At the moment I'm particularly liking these from Gas Bijoux with the bits of colored shell rimming the hoops.

A Costume Change

From Karl to Jean-Paul Gaultier Coca-Cola has a wardrobe update. For the first time ever a bottle of the soft drink has a waist thanks to his lacy bustier.

Speaking of Karl. . .

If you're incredibly bored and you like playing on the Internet you could pass a few minutes chez Karl.com. I know we've already talked about his venture into cyberspace, but really who wants to wear Karl on her chest or on her tote?

I don't get it. Maybe it's an age thing?

Wednesday, April 25, 2012

Scarves and La Femme Française


It has been so frisky chilly these days that the scarves and shawls are out in full force. In fact, scarves rarely disappear completely.



In the summer they may not be tied in one of those wonderfully creative ways, but instead free-floating. Today, in the third installment of our scarf series once again in the midst of the French there is one woman who is not.


Your challenge is getting more and more difficult. See if you can single her out of the group. (Remember these are pictures I've taken over time which explains the variance in attire.)


Good luck!

Tuesday, April 24, 2012

Ten Pan Alley


As always, Marsi, featured below, has inspired me. The last time she wrote about tossing our lipsticks I parted with a multi-brand handful of pinky browns, brown-y pinks, beige-y pinks, slightly pinky beige-y browns -- you get the idea, all more or less the same hue bought by a woman terrified of too much lip color. (Fortunately I saved one. I rationalized the purge by telling myself that most were waaay past their shelf life.)
Today, thank you again Marsi, I went to my bathroom and am pleased to report the following items will no longer take up space: John Frieda Collection Frizz-Ease (why I have this product I have no idea, I do not have super curly hair); Jergens Natural Glow self-tanner; a couple of sample-size body lotions from hotels (I get so excited about these products in the moment for some reason) and finally Kiehl's Just-Out-of The-Shower Hair Gel (great product, but I can't even remember what year I bought it).


Et voila, that's my story, here follows Marsi's:

In the beauty blogosphere, there's a phenomenon called Project Ten Pan, in which a beauty junkie refuses to buy any more cosmetics until she "hits pan" on ten items languishing in her collection.

A beauty blogger shows what it's like to "hit pan."

I love streamlining my life, so naturally, the concept of Project Ten Pan intrigues me. But between excavating my lipstick graveyard earlier this year (this post) and finally having acquired the discipline to buy only items that work well for me, Project Ten Pan for my makeup bag seems pointless. But then I asked myself, "Well, what about your medicine cabinet then? Why not play Project Ten Pan with your unloved skincare loot?"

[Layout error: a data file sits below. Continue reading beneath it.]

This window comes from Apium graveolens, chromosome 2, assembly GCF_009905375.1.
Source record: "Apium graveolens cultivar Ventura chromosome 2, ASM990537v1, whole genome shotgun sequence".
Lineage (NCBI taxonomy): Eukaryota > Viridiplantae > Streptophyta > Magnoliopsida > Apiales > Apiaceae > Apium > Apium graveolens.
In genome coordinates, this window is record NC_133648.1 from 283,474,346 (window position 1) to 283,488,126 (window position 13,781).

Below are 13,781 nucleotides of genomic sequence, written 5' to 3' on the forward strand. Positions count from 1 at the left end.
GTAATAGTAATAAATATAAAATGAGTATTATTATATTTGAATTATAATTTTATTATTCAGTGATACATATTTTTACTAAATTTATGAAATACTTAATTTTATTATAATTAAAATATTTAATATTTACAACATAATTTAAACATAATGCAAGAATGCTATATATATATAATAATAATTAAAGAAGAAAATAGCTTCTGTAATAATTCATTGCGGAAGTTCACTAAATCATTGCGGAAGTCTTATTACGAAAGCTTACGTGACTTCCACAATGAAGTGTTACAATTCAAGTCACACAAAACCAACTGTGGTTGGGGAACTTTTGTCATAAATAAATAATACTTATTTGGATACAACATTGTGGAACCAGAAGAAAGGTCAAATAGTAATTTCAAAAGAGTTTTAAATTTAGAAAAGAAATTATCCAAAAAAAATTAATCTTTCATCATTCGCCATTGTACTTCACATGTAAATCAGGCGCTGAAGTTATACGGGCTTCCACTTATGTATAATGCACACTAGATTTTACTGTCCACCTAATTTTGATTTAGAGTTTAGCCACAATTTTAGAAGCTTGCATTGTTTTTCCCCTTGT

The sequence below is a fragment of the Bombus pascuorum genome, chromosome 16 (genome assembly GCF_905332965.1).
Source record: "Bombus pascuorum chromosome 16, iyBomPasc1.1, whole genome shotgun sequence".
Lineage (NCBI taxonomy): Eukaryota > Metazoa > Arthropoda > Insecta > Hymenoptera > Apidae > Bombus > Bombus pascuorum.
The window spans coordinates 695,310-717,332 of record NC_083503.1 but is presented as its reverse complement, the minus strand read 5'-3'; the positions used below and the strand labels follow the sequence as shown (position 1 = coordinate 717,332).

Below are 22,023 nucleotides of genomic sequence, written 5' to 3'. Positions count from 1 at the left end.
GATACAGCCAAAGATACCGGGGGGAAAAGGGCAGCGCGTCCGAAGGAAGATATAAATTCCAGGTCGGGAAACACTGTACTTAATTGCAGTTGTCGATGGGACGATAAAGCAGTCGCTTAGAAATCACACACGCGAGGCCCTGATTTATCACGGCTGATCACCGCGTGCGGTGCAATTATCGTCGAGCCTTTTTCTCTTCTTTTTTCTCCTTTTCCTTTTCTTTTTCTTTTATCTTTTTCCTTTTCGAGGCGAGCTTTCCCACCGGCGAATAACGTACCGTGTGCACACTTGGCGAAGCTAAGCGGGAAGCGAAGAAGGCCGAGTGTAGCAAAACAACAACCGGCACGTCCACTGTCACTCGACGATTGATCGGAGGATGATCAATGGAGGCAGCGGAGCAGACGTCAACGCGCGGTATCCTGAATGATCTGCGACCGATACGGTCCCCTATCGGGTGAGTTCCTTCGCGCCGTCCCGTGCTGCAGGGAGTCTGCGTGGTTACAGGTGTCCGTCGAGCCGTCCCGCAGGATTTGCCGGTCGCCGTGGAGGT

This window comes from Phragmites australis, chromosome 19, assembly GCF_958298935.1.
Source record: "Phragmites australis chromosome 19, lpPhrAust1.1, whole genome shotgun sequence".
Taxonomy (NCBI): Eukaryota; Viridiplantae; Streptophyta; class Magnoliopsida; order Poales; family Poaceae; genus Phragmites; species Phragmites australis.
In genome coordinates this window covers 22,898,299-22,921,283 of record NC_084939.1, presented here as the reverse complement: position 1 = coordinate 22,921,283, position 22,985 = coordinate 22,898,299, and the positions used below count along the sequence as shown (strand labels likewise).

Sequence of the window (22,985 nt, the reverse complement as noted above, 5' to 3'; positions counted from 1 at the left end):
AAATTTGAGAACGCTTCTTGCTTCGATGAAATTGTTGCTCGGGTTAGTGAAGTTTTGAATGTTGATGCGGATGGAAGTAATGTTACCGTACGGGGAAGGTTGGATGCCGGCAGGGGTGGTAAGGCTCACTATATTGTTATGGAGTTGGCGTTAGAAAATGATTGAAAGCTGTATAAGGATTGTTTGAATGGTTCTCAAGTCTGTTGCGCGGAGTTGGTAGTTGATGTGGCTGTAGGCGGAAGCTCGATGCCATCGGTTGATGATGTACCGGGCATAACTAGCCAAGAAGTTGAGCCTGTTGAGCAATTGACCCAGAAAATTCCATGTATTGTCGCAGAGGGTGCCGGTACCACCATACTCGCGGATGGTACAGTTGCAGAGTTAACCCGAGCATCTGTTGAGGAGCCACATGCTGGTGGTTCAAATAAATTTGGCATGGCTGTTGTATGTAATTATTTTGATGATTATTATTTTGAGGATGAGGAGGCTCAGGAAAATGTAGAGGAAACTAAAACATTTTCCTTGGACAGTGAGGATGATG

So, here's what's up for elimination.

This and that: NARS, Weleda, Philosophy,
La Roche-Posay, Avene, MAC, Mario Badescu,
Biologique Recherche, TilVee, and Lancome. 
Like so many of you, I've gotten particular about what I put on my face, so I plan to use most of these creams on my décolletage, and the rest I'll slather on my feet right before bed. (Pourquoi pas, non?)

It's oddly gratifying, isn't it, to use up a product and free some space in our zone, so if you'd like to join me in a little spring cleaning, please leave a comment below. It can be makeup, skincare, or body care -- and even a combination thereof. A month from now, we'll check in with each other to see how we're doing.

Allons-y!

P.S. Have you met Henri, the existentialist cat?


Monday, April 23, 2012

April in Paris: Neutral, with Texture

Hermès, of course.
Neutrals built on a black base -- so perfectly Parisian. My pal, the creator of The Vivienne Files, continues her series on dressing for April in Paris. Luckily she included a raincoat because, as I've said, all it does is rain these days. We've also been treated to spurts of hail. Still, the sun breaks through for a few hours between the showers making Paris and the countryside sparkle with fresh spring color.

Cream wool cardigan – Paul Smith, black pearl and diamond stud earrings – Blue Nile, Black knit pants – Donna Karan, back cashmere scarf – Barneys New York, tee shirt – Dorothy Perkins, Trench –- Day Birger et Mikkelsen, bag – Marc by Marc Jacobs, loafers - Asos

Sunglasses- Ray-Ban’s, Printed silk tee – Michael Michael Kors, stars tee shirt – Mulberry, brass & pearl braceletLanvin, white tee shirt – MTWTFSS, Crinkle fabric skirt – Proenza Schouler, striped tee – Saint James, black cardigan Day Birger et Mikkelsen, pearl stud earrings – Astley Clarke, diamond and gold stud earrings – Minor Obsessions, black crepe capris – Alexander McQueen, crocheted tee – Miss Selfridge, dress – Weekend by Maxmara, straw and leather clutch – Windsor Store, Square scarves (Les Clefs, et Jeux d’Ombres) – Hermès, black patent flats – Salvatore Ferragamo, black & beige flat sandals – Tod’s





Sunday, April 22, 2012

Next Week or La Semaine Prochaine



While I'm out and about conducting interviews, I'll have a lot of help from my friends next week.

The days ahead look like this:

Marsi will be back -- "cooking up" something very, very interesting as always.

The Vivienne Files creator continues the April in Paris series -- I asked her to please remember to include a trench or some kind of rainwear because all it does is rain, rain, rain. . .

A surprise post from one of my favorite bloggers because she is so fashion savvy and writes like a dream (you'll see).

Some News & Views from me including the announcement for the winner of Jennifer Beaudet's painting.

Another scarf game: "Can You Find The Woman Who Is Not French". . .

As an aside, if the whether clears and I can muster my courage I'll try to take some street pictures for you.

Now, I'm off to watch French people vote in our little village. Translation: while My-Reason-For-Living-In-France casts his ballot; I wait. Then we're meeting friends for lunch in the local bistro.

A demain mes cherest amis.

Saturday, April 21, 2012

A French Country Weekend


Despite the week of unseasonably nippy temperatures, hail and rain, rain, rain, my lilacs are just about to burst out of their buds.